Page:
California wildlife officers have arrested eight people on suspicion of poaching white sturgeon from Sacramento Valley waterways, and intent to sell the fish and their products on an illegal market. At least two of the men were known repeat offenders. A ninth man was arrested on suspicion of selling Dungeness crab and red abalone to illegal markets.
The California Department of Fish and Wildlife said on April 21 that it was initially investigating two separate poaching cases when they discovered a connection between the suspects, leading the CDFW to merge two cases into one.
In May 2021, wildlife officers began investigating Oakland residents Andre Chao, 31, and Ay Pou Saechao, 35, for allegedly catching sturgeon removing the sturgeon’s eggs and selling them to three San Francisco individuals, who were suspected of processing the sturgeon roe into caviar and selling it on the illegal wildlife market. That investigation is still pending,
Chao and Saechao were investigated in January 2022 regarding alleged boating if sturgeon from the Sacramento River. During a traffic stop on March 14, officers found an 8
5.5-inch white sturgeon in the back of Chao’s vehicle. The fish was still alive, and after taking evidence photos the officers returned the sturgeon to the water.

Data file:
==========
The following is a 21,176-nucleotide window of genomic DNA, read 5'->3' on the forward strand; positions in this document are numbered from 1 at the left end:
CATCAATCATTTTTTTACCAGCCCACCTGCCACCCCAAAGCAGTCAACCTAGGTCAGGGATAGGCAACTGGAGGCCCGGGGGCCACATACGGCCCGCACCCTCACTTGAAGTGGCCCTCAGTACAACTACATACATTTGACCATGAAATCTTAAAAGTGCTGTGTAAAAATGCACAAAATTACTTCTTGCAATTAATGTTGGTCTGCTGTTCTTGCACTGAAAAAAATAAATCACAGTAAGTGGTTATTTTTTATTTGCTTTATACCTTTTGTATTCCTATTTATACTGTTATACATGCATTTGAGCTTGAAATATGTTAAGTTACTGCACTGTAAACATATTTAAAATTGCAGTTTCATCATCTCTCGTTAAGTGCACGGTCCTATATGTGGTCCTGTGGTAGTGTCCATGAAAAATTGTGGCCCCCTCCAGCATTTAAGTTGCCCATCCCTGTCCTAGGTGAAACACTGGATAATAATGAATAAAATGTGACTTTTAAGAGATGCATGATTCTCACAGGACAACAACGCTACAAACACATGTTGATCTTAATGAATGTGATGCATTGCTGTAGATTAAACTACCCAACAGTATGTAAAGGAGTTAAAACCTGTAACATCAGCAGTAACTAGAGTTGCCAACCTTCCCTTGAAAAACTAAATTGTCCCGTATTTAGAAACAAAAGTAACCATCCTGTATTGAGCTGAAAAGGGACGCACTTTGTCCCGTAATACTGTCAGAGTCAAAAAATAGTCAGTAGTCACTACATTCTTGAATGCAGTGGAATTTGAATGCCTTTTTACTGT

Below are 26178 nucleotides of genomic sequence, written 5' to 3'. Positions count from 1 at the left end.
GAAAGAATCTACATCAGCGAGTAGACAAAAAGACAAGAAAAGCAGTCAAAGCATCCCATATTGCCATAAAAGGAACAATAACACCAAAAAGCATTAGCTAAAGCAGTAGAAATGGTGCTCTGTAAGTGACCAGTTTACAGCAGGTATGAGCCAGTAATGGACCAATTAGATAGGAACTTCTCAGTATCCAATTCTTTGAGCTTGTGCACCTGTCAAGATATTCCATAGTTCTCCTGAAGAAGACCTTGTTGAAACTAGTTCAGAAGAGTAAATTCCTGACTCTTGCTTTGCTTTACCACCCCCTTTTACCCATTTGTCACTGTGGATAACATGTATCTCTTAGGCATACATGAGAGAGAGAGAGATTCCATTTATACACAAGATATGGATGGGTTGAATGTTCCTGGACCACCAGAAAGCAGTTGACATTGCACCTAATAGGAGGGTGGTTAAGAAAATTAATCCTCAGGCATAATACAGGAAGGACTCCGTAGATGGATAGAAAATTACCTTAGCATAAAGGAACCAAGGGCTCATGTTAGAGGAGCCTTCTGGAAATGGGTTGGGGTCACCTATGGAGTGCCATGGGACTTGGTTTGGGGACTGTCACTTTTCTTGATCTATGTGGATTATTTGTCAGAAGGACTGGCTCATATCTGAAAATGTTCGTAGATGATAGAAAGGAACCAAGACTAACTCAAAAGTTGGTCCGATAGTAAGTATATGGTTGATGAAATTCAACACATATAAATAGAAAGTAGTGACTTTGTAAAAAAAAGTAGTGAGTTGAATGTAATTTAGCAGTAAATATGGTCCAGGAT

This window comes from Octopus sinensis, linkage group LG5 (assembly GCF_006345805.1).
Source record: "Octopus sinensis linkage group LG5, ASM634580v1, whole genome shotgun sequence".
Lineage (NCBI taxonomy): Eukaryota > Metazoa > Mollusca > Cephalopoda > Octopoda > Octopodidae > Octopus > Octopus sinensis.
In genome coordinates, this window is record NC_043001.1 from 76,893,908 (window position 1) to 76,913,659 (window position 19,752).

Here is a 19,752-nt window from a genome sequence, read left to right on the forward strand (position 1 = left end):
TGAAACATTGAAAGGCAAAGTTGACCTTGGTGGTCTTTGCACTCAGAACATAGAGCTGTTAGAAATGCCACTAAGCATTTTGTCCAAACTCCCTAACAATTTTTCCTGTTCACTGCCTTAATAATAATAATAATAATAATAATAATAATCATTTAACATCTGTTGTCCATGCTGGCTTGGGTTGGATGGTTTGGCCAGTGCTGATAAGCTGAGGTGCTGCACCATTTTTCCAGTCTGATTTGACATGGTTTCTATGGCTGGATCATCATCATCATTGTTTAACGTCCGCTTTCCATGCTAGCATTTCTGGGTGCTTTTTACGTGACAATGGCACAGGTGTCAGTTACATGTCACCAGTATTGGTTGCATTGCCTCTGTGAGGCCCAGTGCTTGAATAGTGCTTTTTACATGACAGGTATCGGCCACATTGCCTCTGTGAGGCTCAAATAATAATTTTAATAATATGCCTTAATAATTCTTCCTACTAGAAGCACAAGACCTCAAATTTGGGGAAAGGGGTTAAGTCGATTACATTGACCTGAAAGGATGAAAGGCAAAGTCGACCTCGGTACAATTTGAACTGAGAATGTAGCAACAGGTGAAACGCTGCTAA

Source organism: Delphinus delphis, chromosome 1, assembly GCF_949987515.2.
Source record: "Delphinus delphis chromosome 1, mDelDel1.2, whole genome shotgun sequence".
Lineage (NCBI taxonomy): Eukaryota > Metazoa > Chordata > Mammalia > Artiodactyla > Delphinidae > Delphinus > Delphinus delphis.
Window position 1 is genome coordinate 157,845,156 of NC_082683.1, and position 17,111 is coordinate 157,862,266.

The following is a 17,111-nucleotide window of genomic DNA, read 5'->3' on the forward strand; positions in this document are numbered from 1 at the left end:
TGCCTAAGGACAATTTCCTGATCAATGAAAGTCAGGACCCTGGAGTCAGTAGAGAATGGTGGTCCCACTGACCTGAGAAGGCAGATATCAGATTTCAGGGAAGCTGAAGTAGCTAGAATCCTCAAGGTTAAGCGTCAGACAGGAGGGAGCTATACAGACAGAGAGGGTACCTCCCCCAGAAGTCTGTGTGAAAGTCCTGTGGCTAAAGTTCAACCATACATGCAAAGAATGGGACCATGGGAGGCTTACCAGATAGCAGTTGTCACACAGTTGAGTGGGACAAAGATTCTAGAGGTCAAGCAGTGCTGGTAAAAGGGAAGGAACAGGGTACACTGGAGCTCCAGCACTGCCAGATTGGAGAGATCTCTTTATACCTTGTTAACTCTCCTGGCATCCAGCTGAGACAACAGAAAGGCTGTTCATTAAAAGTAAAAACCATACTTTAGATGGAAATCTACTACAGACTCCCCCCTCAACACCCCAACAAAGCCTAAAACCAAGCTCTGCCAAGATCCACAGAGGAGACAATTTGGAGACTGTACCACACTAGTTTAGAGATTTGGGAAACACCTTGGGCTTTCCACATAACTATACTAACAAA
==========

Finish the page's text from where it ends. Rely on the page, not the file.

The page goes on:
During their investigation, officers also found a link connecting Chao and Saechao to another, simultaneous investigation involving multiple sturgeon poaching suspects. Chao was again arrested, along with Saechao and six others.
Charges include conspiracy to poach sturgeon and multiple violations related to sturgeon fishing, such as unlawful possession of sturgeon, possession of oversized and/or undersized sturgeon, sturgeon tagging violations and the unlawful sale of sturgeon caviar and meat.
Wildlife officers also said that they discovered at least five unlawfully possessed deer, abalone, five illegal firearms including a full-auto handgun, a “ghost gun” with no serial number and an unlawfully possessed AR-15 assault rifle.
Officers also said they found illegal narcotics intended for sale, including more than 1,000 pounds of illegal cannabis, and more than $57,000 in cash and counterfeit money.
During surveillance of the suspects while they were fishing, wildlife officers said they observed dozens of counts of littering, as the suspects routinely discarded their beverage containers and food wrappers into the river.